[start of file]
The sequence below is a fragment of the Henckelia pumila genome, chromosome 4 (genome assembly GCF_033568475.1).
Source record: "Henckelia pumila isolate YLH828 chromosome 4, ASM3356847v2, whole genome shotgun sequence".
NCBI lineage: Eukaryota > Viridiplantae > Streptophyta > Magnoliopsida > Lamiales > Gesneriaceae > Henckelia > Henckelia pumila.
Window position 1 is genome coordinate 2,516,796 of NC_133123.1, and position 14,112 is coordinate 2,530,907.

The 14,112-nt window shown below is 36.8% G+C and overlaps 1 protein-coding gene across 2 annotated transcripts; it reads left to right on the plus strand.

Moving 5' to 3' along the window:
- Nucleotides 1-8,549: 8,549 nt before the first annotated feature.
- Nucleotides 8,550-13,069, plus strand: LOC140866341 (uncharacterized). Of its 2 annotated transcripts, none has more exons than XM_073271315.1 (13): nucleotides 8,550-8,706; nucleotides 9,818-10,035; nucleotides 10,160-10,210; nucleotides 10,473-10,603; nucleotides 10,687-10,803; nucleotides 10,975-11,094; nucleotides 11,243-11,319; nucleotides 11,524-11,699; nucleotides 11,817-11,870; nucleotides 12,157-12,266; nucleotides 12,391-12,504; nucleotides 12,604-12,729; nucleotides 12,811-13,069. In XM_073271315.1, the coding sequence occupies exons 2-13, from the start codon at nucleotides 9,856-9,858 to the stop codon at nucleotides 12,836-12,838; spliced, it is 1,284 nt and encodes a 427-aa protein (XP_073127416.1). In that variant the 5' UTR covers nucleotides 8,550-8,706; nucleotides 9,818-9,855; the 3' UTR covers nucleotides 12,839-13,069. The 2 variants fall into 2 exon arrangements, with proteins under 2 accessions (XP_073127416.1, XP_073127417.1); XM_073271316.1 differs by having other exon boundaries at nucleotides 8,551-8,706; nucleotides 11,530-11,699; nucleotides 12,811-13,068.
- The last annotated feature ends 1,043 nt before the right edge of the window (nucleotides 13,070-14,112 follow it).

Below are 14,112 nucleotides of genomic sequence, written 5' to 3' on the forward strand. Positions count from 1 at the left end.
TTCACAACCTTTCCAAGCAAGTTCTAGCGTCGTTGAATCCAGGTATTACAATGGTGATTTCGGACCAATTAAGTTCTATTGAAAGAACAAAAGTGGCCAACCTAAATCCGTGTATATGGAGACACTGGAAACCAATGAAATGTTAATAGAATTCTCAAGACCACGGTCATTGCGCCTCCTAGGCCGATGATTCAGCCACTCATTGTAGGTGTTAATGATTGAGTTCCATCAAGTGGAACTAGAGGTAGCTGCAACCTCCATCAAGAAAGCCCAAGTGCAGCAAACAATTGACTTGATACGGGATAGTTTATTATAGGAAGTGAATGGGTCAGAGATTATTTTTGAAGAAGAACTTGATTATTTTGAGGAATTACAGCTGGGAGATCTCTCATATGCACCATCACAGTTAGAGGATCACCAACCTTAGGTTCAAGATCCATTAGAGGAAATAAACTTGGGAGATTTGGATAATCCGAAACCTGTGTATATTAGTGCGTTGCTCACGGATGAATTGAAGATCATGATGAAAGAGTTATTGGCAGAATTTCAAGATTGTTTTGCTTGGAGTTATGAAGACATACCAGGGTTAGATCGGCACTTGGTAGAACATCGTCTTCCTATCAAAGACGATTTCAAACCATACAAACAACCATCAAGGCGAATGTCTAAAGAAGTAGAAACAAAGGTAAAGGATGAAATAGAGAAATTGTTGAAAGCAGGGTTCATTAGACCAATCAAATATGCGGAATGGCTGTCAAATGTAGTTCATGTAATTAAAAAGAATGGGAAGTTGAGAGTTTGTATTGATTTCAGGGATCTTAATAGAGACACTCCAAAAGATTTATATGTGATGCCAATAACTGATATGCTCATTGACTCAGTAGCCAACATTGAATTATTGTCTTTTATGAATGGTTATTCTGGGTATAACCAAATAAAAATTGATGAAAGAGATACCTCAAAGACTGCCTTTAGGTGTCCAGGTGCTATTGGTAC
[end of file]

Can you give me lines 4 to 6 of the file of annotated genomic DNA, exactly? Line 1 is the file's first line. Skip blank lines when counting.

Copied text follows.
Window position 1 is genome coordinate 2,516,796 of NC_133123.1, and position 14,112 is coordinate 2,530,907.

The 14,112-nt window shown below is 36.8% G+C and overlaps 1 protein-coding gene across 2 annotated transcripts; it reads left to right on the plus strand.

Moving 5' to 3' along the window: